‘Carlyle 2.0 Era’ brings focus, quiet confidence to Ducks

ANAHEIM, Calif. — For the first time in about four seasons, the Anaheim Ducks are entering the playoffs on a very quiet roll.

It’s somewhat amazing considering the last time the team lost in regulation is on March 10; their record from that point, including the playoffs, is 15-0-3.

The radio silence in large part is due to the fact that no one really knew what to make of this team for the beginning of the season.

In those previous years under Bruce Boudreau, the bar was set high (and rightfully so) with the Ducks always expected to contend for the Stanley Cup, only to fail epically each time. In Game 7. At home.

Boudreau was fired, and Randy Carlyle was re-hired. The focus shifted from ‘what the coach and team hadn’t done’ to, really, no expectations at all.

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Ilya Bryzgalov: full-time dad, mathematician, media member

Ilya Bryzgalov is a Stanley Cup champion. Many people forget that. In fact, he was pretty important to the Anaheim Ducks run for the Cup.

Before the end of the regular season, J.S. Giguere became a new dad. When his infant son experienced medical issues, Jiggy took time away from the rink. That’s when Bryz stepped in.

In the first round against the Minnesota Wild, Bryzgalov was 4-1, and Giguere returned to his spot as the No. 1 goalie in the second round.

Ten years later, Bryzgalov is still in awe – in his own Bryzgalov way – of all that the team accomplished.

“We’re going to walk for rest of life together,” said Bryzgalov at the Ducks 2007 reunion. “It’s a huge accomplishment to win the Stanley Cup. It’s nice.”

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Brian Burke on building 2007 Anaheim Ducks Stanley Cup champs

ANAHEIM, Calif. — Brian Burke had been out of work for over a year when he heard the Anaheim Ducks were interested in interviewing him for the general manager position.

“After I went through the interview process I desperately wanted the job,” said Burke at the Ducks 2007 Cup reunion on Sunday. “Fortunately it worked out. They brought me in and things went really from the start.”

Burke was hired in July 2005. He inherited a good, but not great, roster from former general manager Bryan Murray. Before he started making changes to the roster, Burke brought in help in the form of now-Ducks general manager Bob Murray.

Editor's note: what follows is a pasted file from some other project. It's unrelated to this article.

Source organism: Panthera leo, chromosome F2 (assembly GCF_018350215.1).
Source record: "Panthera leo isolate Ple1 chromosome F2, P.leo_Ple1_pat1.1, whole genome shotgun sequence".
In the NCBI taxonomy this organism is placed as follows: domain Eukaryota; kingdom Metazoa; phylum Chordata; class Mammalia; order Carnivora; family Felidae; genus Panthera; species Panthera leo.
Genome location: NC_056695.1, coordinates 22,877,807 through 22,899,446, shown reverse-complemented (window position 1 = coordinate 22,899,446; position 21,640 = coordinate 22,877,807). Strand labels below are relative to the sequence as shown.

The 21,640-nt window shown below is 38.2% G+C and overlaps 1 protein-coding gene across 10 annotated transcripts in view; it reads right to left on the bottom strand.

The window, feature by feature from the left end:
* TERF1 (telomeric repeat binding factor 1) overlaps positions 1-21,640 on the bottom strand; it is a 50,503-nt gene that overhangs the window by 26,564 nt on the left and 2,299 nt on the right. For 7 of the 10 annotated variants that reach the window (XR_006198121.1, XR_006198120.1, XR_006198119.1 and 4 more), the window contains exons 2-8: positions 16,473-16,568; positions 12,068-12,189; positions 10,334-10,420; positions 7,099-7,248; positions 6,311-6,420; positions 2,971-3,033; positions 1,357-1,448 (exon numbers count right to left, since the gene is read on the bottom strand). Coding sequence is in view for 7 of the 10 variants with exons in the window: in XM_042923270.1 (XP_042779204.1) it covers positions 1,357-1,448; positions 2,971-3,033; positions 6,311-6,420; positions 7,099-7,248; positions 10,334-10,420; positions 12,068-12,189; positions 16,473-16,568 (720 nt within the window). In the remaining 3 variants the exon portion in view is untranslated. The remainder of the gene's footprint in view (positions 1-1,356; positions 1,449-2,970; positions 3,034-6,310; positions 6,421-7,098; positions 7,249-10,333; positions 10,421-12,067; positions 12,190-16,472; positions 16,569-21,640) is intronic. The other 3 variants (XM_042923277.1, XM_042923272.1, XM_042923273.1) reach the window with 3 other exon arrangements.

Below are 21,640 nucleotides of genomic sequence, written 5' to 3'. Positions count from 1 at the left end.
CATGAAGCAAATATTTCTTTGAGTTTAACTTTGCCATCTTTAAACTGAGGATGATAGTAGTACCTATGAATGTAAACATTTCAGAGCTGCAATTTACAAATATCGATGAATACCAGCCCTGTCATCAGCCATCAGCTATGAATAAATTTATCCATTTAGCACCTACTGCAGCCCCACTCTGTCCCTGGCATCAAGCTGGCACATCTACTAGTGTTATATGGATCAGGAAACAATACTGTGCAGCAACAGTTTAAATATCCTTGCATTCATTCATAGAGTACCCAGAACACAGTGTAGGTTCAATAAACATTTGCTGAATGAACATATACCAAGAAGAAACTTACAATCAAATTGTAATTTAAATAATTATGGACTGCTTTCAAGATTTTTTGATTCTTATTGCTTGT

“We brought Bob Murray in,” said Burke in an interview with Puck Daddy. “Bob Murray is the key part of everything I did here, or we did here.”

Together, Burke and Murray got to work.

“We evaluated the roster, said we’ve got to totally upgrade the [defense],” said Burke, “the goaltending is fine with [J.S. Giguere] and [Ilya Bryzgalov]. Forwards there’s some pieces there that make sense, some that don’t. But No. 1 was that we had to upgrade the D.

“Bryan [Murray] left some marvelous pieces, but there’s not one defenseman whose name is on the Cup that was here when I took over.

“We brought in a whole new group: [Chris] Pronger, [Scott] Niedermayer, [Kent] Huskins, [Sean] O’Donnell. We brought in [Francois] Beauchemin.”

During the pre-game ceremony honoring the Cup winning team, Burke told a story about the team acquiring Beauchemin.

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‘Recharged’ Ducks benefit from late season bye

The locker room felt different after the Anaheim Ducks beat the Toronto Maple Leafs 5-2 on Friday night and it wasn’t just because the team won.

First, there were kids everywhere. Two of Ryan Getzlaf’s sons, wearing their dad’s jersey, chased each other through the room. Kevin Bieksa grabbed Jonathan Bernier’s blocker and catching glove out of his stall to play an impromptu pickup game with his kids next to the media scrum. Behind the doors of the players’ lounge were more giggles from other kids (or Corey Perry, you pick).

Anaheim was the last team in the NHL to take their bye week. The odds weren’t in their favor for the first game back. The rest of the league amassed a 9-16-4 when they returned to action after the mini vacation.

Yet Ducks appeared recharged, and according to them, they have the five day bye-week to thank for that.

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Coyotes GM Chayka isn’t enjoying his first trade deadline

This is the first trade deadline for Arizona Coyotes general manager John Chayka and it hasn’t exactly been the most fun. After dealing Michael Stone to the Calgary Flames earlier in the week, the 27-year-old GM sent Martin Hanzal and Ryan White to the Minnesota Wild on Sunday.

“Today has not been an easy day,” Chayka said candidly on a conference call with reporters. “It’s kind of miserable, to be honest. And right now I’m just trying to make the best of a bad situation.”

The bad situation is the Coyotes sitting at 29th, and according to Chayka, he has no choice but to continue to prep for the future. That vision continued with the Hanzal and White trade.